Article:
November 2, 2012
This year I soaked my snow pea seeds. Last year I nicked the seeds. Soaking is definitely easier. See last year’s post on planting peas and sweet peas.
Read more about soil inoculants here.
Botanical Interests is one of my favorite seed companies. The inside of the seed packet has lots of extra information. Reading the packet this year I learned that “Chard seed is actually a dried fruit with 1-5 seeds in each fruit; therefore thinning is very important when the seedling is very small. To hasten germination, seeds can be soaked in water for 12-24 hours before sowing.” So I soaked my seed and I’ll be snipping the unwanted seedlings.
I cover my carrot seed with a small amount of soil and press down to firm the seed. Then I add a thin layer of clean builder’s sand. The sand prevents a crust from forming on the soil surface which makes it more difficult for the carrots to emerge. A strip of old row cover goes over the sand so it isn’t disturbed with watering. Germination can take 14 to 21 days.
The nursery trays cover the lettuce, spinach and arugula seeds for several reasons. In warm weather (or Santa Ana conditions) the trays provide dappled shade for the seedlings. They also prevent the birds from eating them, usually a problem with summer lettuce. The mesclun bed has row cover over it.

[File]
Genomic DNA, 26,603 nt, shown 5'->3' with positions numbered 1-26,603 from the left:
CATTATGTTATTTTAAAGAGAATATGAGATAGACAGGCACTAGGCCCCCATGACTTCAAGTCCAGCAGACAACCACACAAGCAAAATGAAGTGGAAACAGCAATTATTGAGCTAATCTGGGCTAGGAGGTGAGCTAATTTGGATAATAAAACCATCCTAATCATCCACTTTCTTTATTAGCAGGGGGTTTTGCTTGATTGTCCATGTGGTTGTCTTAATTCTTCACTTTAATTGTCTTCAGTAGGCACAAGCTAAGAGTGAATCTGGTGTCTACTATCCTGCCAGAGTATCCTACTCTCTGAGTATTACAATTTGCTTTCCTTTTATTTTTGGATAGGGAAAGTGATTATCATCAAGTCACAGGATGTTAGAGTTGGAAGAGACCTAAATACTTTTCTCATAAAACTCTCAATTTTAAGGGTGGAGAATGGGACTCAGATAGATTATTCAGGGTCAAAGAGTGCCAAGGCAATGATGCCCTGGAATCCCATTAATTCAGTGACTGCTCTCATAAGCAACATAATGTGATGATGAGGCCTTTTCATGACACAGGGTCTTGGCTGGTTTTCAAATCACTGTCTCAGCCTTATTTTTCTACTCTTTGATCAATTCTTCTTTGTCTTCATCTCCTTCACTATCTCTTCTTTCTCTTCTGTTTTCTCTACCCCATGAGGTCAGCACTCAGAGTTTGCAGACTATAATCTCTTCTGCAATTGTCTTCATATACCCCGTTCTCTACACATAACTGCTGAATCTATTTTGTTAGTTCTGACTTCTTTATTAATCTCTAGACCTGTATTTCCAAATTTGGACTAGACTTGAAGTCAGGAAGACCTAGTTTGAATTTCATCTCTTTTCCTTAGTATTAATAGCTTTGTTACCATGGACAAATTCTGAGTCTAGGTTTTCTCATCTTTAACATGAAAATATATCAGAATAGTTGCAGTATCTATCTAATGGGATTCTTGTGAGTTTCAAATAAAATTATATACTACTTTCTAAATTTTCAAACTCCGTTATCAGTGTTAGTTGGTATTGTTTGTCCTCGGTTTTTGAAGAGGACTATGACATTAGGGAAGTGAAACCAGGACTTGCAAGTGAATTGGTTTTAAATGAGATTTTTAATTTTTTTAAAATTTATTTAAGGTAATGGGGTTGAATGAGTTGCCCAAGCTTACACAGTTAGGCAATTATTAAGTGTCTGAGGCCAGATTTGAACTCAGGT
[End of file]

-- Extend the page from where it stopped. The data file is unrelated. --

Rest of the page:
The nursery trays also break the impact of the water which can lessen the formation of a crust on the soil surface.
A chicken wire dome covers the mesclun bed now to discourage the birds.
Here’s another technique I used this year for seeds planted in rows. I formed a small trench in the soil using an old broom handle. Seeds go in next then some very finely sifted compost. The broom handle firms the soil and seed also leaving a slight trench depression to gather the water.
Here’s the lettuce and greens bed. Next week I’ll post a picture of the bed which is now covered in a haze of green. New beginnings in the winter garden.